As the day progressed, we continued to move, now heading to the rum museum. One of the most anticipated parts of our trip and now I know why. It was a blast; even before the tour started, we got to see sugar cane getting grinded to get the juice out of it and be used in drinks. We even got to be on the job and crank the cane ourselves. Our tour began shortly after: we had a nice, smart tour guide who showed us through the museum, and elaborated about the fermentation, refinement, and preservation process. Rum, of course, must be preserved, but in Cuba, it is preserved in a cultural sense as well. Rum was around in Cuba before the days of the U.S prohibition and has remained up through today with Havana Club, “el Ron de Cuba”, one of the best, if not the best brand of rum in Cuba. To the Cubans, rum is a cherished drink that has stuck through most of their history and is still around today. It is still served today in common drinks like rum and coke in restaurants and bars everywhere. For me, I see rum as another cornerstone of maintaining Cuban culture. Obviously, there are other types of drinks without rum, but the rum is so well-known that even the glasses at restaurants are marked with the Havana Club logo. That just shows how much of a prevailing force rum has in Cuban culture.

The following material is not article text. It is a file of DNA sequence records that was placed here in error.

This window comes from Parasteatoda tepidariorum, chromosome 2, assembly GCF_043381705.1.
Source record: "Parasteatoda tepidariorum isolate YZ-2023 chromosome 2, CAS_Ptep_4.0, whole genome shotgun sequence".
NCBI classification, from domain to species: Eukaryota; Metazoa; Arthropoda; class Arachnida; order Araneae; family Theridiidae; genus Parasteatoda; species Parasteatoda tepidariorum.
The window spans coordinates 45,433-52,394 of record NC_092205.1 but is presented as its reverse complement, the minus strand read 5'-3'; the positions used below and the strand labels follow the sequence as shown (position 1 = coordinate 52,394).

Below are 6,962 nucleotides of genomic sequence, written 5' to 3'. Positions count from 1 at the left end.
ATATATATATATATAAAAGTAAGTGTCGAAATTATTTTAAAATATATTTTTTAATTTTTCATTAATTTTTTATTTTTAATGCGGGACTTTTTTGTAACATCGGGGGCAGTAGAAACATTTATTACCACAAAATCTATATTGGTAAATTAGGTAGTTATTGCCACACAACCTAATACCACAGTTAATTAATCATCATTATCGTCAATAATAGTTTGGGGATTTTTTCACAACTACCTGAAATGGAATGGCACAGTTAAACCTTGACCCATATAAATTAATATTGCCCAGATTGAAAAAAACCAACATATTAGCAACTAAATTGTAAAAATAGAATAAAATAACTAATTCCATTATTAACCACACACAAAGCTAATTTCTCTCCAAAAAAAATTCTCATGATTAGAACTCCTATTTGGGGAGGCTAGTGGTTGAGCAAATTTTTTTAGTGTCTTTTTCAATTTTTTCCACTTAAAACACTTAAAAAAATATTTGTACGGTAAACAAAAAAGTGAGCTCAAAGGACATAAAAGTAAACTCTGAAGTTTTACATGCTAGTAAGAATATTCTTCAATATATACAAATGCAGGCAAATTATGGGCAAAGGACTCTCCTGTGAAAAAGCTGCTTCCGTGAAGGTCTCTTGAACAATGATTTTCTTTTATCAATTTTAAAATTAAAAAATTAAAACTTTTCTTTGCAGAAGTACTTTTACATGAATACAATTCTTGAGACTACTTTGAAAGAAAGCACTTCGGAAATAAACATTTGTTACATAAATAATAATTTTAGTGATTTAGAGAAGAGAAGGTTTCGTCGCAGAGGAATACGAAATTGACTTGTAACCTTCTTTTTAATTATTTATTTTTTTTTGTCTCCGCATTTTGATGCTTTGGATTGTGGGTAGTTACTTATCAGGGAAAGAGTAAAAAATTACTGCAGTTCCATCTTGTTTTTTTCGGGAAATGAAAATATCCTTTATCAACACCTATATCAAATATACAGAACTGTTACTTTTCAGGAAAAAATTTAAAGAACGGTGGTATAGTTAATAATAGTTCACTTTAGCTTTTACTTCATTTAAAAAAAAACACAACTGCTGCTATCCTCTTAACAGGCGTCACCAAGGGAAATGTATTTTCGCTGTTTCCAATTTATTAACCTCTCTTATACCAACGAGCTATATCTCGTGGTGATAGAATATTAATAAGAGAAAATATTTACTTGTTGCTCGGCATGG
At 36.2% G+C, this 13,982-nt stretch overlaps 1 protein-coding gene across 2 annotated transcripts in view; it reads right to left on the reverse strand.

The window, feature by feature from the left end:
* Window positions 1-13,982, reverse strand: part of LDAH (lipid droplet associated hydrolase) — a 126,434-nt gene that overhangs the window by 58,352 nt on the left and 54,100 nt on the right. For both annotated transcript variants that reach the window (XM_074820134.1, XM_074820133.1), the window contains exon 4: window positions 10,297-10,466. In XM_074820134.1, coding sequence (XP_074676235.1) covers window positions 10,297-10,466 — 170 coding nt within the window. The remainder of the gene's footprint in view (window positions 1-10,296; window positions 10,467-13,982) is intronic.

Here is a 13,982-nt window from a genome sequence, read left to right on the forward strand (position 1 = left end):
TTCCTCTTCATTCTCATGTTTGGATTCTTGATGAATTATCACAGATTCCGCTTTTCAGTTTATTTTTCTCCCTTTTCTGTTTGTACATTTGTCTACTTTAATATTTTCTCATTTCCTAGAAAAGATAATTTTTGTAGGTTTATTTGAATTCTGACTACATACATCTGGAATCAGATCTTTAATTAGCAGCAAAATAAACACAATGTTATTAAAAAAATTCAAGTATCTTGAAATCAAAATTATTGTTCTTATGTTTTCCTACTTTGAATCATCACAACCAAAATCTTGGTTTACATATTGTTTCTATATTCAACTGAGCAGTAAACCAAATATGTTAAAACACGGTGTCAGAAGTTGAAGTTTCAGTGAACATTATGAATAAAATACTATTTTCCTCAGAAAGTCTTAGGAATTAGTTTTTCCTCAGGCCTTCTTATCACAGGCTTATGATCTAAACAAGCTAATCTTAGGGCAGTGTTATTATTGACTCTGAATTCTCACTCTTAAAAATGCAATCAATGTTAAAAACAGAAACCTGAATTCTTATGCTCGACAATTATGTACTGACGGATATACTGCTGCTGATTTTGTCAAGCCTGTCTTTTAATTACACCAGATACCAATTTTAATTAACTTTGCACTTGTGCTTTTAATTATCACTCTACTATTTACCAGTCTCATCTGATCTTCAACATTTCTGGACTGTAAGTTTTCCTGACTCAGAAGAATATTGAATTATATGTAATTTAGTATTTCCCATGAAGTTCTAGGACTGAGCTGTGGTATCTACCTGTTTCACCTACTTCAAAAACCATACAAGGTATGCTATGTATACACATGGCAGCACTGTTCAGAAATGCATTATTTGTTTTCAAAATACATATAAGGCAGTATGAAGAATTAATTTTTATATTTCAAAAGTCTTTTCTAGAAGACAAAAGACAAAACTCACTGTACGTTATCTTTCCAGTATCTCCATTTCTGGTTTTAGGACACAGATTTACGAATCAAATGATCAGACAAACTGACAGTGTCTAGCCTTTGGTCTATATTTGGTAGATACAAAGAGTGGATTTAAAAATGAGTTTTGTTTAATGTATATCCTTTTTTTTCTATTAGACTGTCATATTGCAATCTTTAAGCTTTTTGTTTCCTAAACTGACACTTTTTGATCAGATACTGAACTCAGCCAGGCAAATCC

A prototype of what the rum museum used to look like.


The bar of the rum museum, where a variety of rums are served.



To end the day, we went to a Cuban market, the Almacenas de San Jose Arts Market. Filled with booths full of tacky souvenirs, fascinating ones like ceramic mugs and glasses, and even some art, this market had everything imaginable for markets. The market really embodied Cuban culture because of the products and the atmosphere. Back home, I’ve seen vendors try and drag people into their store but never like this. At every row, every step you take, they’re shouting offers to you, pulling you in, telling you to look. As their motto goes at the market, “Looking is free”. Not only do they do it but they are persistent too. If you wanted to Cuban personalities, look no further than the market. It’s a true embodiment of the relentless, passionate personality and character of the Cuban people. As long as the market remains, that personality will forever live on. This is truly important as a place is commonly described by its people and the people have so much passion and energy, they exude it and you can feel it talking to them. It helps make Cuba such a unique and special place. There is no other place like Cuba in the world. As time moves forward, Cuba will as well. Some things will stay, and some will go but the Cuban culture will never disappear, it will be forever preserved.